LaVell Edwards was so successful as BYU’s football coach for 29 seasons that the school named its football stadium after him. He compiled a 257-101-3 record at the Provo school, winning or sharing 20 conference titles. His 1984 team finished unbeaten and became the national champions. He coached players to numerous all-American selections, two Outland Trophies, four Davey O’Brien awards and the Heisman Trophy. He won the Bobby Dodds Award as the national college coach of the year in 1979. Edwards was an all-conference lineman at Utah State University before becoming one of the winningest coaches in college football history.
Boyd Pexton was a fine all-around athlete, establishing himself as a fine tennis player for much of his life, but he made his biggest mark in the bowling world, both as an official and as a bowler. Pexton was president of the American Bowling Congress – the largest sports membership organization in the world – in 1989 and 1990. He served as an ABC board member for 25 years. He was the all-events bowling champion in 1970 and bowled in the national tournament for 30 straight years. He also served as president of the Salt Lake City Bowlers Association in 1967. Pexton was instrumental in securing the national bowling tournament for Salt Lake City in 1996. He was inducted into the Salt Lake City Bowling Hall of Fame in 1986.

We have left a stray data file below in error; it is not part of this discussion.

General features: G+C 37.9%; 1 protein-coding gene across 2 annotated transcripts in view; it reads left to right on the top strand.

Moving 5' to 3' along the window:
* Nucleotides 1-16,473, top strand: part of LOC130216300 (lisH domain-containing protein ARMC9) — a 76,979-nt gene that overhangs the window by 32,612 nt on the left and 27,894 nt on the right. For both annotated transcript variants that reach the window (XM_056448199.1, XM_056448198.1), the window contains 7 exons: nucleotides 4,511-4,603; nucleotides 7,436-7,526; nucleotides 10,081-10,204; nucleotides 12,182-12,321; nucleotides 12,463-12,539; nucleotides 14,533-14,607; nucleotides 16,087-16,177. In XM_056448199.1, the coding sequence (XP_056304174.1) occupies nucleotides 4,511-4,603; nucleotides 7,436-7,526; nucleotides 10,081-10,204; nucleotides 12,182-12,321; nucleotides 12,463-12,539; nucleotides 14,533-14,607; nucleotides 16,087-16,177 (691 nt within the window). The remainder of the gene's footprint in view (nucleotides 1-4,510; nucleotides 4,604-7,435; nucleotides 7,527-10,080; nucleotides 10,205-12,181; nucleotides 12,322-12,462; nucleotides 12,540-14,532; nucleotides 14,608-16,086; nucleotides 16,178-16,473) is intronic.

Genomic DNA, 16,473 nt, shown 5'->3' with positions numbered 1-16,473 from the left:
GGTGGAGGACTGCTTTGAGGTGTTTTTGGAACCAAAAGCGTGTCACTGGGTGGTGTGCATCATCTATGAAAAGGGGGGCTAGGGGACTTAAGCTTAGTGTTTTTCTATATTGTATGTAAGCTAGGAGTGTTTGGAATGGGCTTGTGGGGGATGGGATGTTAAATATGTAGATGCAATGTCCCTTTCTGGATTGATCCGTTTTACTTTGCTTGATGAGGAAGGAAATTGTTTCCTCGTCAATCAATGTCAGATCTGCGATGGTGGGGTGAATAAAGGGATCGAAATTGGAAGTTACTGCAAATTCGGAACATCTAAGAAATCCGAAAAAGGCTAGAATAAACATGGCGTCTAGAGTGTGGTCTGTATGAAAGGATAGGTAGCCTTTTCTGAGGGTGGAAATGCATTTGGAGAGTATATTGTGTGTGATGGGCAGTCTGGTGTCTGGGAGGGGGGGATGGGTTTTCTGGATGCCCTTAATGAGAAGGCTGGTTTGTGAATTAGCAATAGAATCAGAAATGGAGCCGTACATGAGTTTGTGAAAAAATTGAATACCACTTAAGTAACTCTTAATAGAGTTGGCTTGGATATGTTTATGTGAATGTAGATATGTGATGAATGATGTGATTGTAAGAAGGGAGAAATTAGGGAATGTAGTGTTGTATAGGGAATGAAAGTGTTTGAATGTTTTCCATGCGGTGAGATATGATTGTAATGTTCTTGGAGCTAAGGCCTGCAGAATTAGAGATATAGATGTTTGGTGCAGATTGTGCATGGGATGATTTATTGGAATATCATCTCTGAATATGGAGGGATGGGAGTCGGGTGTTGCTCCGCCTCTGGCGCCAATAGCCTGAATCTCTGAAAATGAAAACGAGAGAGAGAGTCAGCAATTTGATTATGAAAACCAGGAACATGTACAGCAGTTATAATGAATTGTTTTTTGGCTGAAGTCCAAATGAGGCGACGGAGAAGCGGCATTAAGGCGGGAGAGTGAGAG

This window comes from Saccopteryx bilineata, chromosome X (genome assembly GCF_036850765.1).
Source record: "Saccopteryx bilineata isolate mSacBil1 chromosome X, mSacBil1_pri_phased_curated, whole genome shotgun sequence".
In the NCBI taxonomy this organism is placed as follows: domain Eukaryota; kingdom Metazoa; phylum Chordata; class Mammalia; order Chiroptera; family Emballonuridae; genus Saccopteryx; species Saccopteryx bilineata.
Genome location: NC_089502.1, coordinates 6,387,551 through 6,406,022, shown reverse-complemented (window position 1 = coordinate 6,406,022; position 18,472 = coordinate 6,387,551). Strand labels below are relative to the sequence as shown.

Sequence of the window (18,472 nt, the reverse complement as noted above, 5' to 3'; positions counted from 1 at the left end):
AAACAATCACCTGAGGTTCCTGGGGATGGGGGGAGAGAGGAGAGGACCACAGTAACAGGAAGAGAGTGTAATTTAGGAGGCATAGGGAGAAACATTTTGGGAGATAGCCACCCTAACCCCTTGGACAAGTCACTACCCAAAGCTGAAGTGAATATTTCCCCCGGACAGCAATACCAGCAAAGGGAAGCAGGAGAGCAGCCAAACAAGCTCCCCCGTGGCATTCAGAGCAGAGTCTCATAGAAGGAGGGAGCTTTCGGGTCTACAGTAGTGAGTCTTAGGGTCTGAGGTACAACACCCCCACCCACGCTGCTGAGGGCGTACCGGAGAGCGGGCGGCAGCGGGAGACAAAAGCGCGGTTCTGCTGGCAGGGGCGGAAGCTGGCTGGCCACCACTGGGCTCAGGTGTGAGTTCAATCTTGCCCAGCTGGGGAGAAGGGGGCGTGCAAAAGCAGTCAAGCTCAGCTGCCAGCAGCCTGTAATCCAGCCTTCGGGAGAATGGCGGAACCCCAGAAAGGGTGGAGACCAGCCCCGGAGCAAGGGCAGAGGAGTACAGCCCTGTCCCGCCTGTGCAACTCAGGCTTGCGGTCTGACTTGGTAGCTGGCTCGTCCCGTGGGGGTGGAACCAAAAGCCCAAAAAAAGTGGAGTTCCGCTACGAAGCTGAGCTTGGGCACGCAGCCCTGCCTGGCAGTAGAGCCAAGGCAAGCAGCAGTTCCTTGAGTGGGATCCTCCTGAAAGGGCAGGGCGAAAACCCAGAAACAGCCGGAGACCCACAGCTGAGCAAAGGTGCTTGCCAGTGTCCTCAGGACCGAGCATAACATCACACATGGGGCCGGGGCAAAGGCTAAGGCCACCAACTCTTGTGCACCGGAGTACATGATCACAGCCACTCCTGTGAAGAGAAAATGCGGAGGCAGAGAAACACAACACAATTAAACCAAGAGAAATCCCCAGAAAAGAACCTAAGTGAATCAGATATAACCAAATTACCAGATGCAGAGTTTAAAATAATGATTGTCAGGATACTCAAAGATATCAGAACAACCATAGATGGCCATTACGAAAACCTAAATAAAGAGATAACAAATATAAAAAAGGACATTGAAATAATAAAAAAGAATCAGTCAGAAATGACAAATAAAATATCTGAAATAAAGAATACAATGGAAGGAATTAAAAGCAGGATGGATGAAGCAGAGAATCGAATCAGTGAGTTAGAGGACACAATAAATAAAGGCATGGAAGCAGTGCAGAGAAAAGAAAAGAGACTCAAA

Wilma Swenson enjoyed a long softball career, winning numerous local and national honors along the way. Her career included pitching 45 no-hitters, a fact that earned her induction into both the Utah Valley and Utah State Halls of Fame. She won a state title with Hill Air Force Base in 1943, setting a home run and strikeout record in the process. Swenson went on to pitch 11 years for the Utah Shamrocks, winning numerous state and regional titles, as well as a second place finish in the 1953 world tournament. She earned all-American honors that year. In 1952, the softball star played pro softball with Chicago, where she was named Rookie of the Year and chosen for the all-American team.
CLASS OF 1992
Not many athletes go through their college career with an unbeaten record. But that was the record Merrill Croft left at BYU. In four years of college wrestling, Croft never lost a match. He began his career at Provo High, where he graduated in 1935 after an exceptional wrestling career. Merrill was the captain of the Cougar wrestling team in 1937 and earned all-American honors for his efforts. That was also the year that he won the individual national AAU championship.
Few people have influenced the Utah sports scene more than Larry H. Miller. Most know him as the owner of the Utah Jazz basketball team who built what is now Vivint Home Arena. But Miller, a 1962 West High graduate, also built a record in softball. He played and sponsored nationally ranked softball teams for over 30 years. His pitching gained honorable mention all-around status and he was instrumental in gaining Salt Lake City’s bid to host the World Softball Tournament in 1992. That was also the year that he was inducted into the National Softball Hall of Fame.